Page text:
Choosing an income tax filing status

Your filing status is especially important because it determines, in part, the tax rate applied to your taxable income, the amount of your standard deduction, and the types of deductions and credits available. Because you may have more than one option, make sure you understand the qualifications. Your filing status is determined as of the last day of the tax year (December 31). There are five possible filing statuses:


To use the single status, you must be unmarried or separated from your spouse by either divorce or a written separate maintenance decree on the last day of the year.

Married filing jointly

Generally, you must be married and living with your spouse; you can be married and living apart provided that you are not legally separated under a divorce decree or separate maintenance agreement. When filing jointly, you and your spouse combine your income, exemptions, deductions, and credits.

Married filing separately

You must be married on the last day of the year. Using this filing status, you would report only your own income and claim only your own deductions and credits.

Head of household

You must be a U.S. citizen or resident alien for the entire year and: (1) be unmarried at the end of the year (an exception applies if you live apart from a spouse and meet certain criteria); (2) maintain a household for your child, dependent parent, or other qualifying dependent relative (the household must be your home and generally the main home of the qualifying individual for more than half of the year); and (3) provide more than half the cost of maintaining the household.

Qualifying widow(er) with dependent child

To claim this filing status, all of the following must be true: (1) your spouse died in either the last tax year or the tax year before that; (2) you qualified to file a joint return with your spouse for the year he or she died; (3) you have not remarried before the end of the tax year; (4) you have a qualifying dependent child; and (5) you provide over half the cost of keeping up a home for yourself and your qualifying child.

Determining your tax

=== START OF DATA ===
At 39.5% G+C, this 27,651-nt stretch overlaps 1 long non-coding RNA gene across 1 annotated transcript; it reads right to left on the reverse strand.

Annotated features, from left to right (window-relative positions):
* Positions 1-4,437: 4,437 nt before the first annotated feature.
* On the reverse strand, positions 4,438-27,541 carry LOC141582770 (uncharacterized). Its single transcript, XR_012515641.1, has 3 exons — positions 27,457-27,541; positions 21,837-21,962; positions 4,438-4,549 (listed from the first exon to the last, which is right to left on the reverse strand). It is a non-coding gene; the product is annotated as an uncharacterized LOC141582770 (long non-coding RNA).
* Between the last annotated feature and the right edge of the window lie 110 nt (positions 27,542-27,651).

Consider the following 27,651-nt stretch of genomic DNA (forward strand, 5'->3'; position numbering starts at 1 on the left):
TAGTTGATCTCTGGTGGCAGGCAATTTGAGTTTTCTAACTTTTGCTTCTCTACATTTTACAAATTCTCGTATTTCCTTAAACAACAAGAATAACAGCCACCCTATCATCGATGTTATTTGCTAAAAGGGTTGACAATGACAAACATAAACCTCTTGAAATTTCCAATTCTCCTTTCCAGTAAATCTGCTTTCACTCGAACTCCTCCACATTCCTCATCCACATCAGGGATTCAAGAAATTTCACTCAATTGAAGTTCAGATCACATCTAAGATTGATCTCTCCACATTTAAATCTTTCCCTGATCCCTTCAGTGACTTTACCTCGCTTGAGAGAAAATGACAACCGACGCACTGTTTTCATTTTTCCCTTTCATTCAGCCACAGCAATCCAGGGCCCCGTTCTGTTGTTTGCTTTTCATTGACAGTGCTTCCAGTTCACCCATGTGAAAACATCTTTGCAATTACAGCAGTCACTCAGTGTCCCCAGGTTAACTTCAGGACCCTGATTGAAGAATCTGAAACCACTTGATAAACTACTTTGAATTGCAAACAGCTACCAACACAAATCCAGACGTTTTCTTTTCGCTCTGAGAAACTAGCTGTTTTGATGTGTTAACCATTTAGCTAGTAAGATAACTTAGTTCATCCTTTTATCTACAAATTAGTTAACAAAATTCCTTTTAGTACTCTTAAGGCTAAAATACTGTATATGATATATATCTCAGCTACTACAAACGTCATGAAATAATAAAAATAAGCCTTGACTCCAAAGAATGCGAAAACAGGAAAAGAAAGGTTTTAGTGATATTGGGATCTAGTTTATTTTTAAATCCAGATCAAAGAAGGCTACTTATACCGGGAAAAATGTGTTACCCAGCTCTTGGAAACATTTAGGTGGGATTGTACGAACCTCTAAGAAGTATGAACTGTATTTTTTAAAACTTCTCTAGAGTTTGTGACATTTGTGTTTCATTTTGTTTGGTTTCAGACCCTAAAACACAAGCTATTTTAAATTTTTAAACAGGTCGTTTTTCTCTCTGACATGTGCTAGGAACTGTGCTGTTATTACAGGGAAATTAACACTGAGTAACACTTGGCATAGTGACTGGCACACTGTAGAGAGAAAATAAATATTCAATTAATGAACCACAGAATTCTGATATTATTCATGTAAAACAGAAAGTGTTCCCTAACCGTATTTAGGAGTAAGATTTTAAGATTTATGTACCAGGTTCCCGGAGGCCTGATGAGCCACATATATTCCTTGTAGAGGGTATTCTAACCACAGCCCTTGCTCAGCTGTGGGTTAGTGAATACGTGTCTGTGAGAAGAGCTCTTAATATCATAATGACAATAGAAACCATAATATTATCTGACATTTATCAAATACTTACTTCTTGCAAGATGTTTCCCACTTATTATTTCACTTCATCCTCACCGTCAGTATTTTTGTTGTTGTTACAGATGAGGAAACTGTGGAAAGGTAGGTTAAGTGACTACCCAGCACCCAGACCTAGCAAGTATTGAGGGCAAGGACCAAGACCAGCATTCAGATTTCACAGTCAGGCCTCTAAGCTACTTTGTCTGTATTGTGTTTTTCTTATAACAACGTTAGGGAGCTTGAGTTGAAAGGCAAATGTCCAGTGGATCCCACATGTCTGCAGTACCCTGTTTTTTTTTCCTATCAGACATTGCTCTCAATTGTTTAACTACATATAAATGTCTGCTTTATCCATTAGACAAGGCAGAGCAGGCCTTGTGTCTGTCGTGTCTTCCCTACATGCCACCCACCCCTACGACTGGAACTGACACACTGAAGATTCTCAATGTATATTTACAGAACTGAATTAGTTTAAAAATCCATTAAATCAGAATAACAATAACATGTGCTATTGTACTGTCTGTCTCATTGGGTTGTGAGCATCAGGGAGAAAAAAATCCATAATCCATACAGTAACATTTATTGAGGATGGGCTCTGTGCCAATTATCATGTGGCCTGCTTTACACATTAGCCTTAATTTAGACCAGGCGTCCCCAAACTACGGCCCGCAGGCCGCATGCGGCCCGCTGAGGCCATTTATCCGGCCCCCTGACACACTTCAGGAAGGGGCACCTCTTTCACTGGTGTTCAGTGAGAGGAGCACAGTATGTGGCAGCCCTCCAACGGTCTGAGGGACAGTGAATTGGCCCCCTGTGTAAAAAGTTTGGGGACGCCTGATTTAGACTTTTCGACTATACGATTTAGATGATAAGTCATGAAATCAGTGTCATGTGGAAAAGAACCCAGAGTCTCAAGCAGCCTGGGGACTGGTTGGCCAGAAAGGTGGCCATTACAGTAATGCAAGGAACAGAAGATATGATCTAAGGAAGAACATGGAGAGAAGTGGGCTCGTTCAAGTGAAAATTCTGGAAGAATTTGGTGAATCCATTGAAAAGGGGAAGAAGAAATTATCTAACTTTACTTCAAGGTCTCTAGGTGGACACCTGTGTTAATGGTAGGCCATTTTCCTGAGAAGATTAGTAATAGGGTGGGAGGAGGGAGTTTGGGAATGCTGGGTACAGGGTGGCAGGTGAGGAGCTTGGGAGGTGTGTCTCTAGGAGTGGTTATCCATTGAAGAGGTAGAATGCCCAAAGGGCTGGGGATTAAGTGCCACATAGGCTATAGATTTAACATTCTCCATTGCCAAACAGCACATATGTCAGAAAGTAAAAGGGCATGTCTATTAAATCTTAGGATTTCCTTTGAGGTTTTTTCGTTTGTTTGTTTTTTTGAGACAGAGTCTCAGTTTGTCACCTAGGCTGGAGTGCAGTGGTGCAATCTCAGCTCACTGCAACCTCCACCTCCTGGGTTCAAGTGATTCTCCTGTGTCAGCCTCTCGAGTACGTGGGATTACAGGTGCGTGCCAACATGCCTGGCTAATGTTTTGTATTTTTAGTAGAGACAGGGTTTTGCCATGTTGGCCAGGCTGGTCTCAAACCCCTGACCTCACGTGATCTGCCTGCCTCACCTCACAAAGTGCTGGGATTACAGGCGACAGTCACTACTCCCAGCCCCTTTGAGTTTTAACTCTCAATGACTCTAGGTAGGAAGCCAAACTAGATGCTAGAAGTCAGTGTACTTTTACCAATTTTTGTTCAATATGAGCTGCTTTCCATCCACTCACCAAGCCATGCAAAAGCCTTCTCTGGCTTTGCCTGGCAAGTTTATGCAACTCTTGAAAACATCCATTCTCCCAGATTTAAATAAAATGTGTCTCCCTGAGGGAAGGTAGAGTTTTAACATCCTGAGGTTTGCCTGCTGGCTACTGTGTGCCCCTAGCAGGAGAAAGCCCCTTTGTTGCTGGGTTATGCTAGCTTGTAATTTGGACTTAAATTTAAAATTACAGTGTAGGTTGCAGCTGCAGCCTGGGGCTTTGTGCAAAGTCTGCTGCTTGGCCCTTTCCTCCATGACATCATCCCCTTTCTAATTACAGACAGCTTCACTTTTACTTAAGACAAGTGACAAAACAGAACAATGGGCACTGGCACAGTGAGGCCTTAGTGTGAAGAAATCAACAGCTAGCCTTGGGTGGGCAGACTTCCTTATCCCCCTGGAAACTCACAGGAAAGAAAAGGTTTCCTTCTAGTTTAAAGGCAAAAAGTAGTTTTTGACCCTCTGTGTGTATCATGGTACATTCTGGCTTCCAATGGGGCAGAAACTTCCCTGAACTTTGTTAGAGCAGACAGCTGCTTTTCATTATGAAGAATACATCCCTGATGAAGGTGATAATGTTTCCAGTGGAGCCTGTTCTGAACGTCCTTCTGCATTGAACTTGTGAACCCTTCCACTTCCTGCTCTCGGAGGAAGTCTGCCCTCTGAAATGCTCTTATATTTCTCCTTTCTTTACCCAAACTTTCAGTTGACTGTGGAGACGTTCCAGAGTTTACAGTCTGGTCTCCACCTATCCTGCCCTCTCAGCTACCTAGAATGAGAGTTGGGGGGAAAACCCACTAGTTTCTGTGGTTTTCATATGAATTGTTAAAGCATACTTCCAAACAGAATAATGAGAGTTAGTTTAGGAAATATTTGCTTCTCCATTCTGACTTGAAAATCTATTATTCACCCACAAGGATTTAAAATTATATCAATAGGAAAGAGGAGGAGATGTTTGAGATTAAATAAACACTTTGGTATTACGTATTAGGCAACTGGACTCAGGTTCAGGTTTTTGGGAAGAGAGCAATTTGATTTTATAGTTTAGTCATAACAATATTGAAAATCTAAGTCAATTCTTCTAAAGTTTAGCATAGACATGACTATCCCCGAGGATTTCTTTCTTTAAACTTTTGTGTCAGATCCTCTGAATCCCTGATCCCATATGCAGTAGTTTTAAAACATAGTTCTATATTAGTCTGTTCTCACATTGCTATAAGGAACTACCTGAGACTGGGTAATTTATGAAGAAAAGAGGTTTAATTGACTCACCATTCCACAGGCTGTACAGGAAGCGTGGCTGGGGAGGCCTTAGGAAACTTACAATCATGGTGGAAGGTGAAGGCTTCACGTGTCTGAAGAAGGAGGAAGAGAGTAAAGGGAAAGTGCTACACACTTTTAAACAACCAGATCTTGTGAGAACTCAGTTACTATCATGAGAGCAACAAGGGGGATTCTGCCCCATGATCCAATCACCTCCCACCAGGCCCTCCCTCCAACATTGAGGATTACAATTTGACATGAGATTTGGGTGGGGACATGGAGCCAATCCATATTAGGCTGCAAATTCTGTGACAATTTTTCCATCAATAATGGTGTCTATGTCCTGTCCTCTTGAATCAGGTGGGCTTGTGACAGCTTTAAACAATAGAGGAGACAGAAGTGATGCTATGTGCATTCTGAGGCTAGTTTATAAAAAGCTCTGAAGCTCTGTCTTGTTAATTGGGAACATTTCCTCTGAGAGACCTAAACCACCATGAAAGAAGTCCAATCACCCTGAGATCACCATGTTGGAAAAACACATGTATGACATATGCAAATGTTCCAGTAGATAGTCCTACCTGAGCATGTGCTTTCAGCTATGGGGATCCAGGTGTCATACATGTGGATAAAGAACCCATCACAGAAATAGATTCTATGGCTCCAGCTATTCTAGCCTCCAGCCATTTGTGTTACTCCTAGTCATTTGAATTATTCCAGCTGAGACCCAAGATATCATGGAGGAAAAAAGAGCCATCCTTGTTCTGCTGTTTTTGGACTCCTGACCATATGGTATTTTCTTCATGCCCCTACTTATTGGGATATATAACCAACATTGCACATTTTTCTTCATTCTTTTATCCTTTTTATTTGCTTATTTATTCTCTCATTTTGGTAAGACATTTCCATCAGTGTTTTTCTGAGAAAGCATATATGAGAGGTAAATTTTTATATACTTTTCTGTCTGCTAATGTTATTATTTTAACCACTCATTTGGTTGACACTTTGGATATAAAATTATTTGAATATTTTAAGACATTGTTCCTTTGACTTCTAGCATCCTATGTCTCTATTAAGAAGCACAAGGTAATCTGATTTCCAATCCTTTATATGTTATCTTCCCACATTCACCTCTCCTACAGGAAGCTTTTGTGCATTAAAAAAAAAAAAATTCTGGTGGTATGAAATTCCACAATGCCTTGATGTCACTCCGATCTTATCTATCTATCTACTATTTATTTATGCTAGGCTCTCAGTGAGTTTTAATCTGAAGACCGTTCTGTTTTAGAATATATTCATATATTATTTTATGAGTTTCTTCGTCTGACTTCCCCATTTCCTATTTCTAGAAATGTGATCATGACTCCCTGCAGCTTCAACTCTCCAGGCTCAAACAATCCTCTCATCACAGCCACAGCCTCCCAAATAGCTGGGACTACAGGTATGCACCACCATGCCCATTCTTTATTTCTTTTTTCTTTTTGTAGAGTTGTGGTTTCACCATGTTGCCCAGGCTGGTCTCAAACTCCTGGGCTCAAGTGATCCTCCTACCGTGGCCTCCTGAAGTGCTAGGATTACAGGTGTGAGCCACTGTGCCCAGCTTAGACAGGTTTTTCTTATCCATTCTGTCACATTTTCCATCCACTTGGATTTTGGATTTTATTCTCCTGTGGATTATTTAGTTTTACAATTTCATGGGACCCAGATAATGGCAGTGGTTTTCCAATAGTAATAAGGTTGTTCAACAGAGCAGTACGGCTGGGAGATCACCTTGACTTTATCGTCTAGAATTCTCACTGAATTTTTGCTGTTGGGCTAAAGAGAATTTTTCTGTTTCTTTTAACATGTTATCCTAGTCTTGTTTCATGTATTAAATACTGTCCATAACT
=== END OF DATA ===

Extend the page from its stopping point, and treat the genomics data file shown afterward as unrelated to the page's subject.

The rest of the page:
The federal income tax system is progressive, with higher tax rates applying as the level of taxable income increases. There are seven tax rate brackets ranging from 10% to 39.6%. A tax rate bracket is the tax rate that applies to a specified range of taxable income. For example, if you file as single for 2017, the first $9,325 of your taxable income is taxed at a rate of 10%, but the next dollar in taxable income is taxed at a rate of 15%. You'll generally calculate your tax by looking up your taxable income in a tax table, or by using a tax rate schedule specific to your filing status.

There are, however, a number of complicating factors in determining the correct amount of tax. For example, special rules and rates apply to long-term capital gains and qualified dividends. You might also be affected by the alternative minimum tax (AMT), rules that apply to a child's unearned income (i.e., the "kiddie tax" rules), or the 3.8% net investment income tax that applies on the unearned investment income of some high-income individuals.

Fundamentals at a glance


The information presented here is not specific to any individual's personal circumstances. These materials are provided for general information and educational purposes based upon publicly available information from sources believed to be reliable—we cannot assure the accuracy or completeness of these materials. The information in these materials may change at any time and without notice. This communication is strictly intended for individuals residing in the state(s) of AL, AK, AZ, AR, CA, CO, CT, DE, DC, FL, GA, GU, HI, ID, IL, IN, IA, KS, KY, ME, MD, MA, MI, MN, MS, MO, MT, NE, NV, NH, NJ, NM, NY, NC, ND, OH, OK, OR, PA, RI, SC, SD, TN, UT, VT, VI, VA, WA, WV, WI and WY. No offers may be made or accepted from any resident outside the specific states referenced.

Prepared by Broadridge Investor Communication Solutions, Inc. Copyright 2020.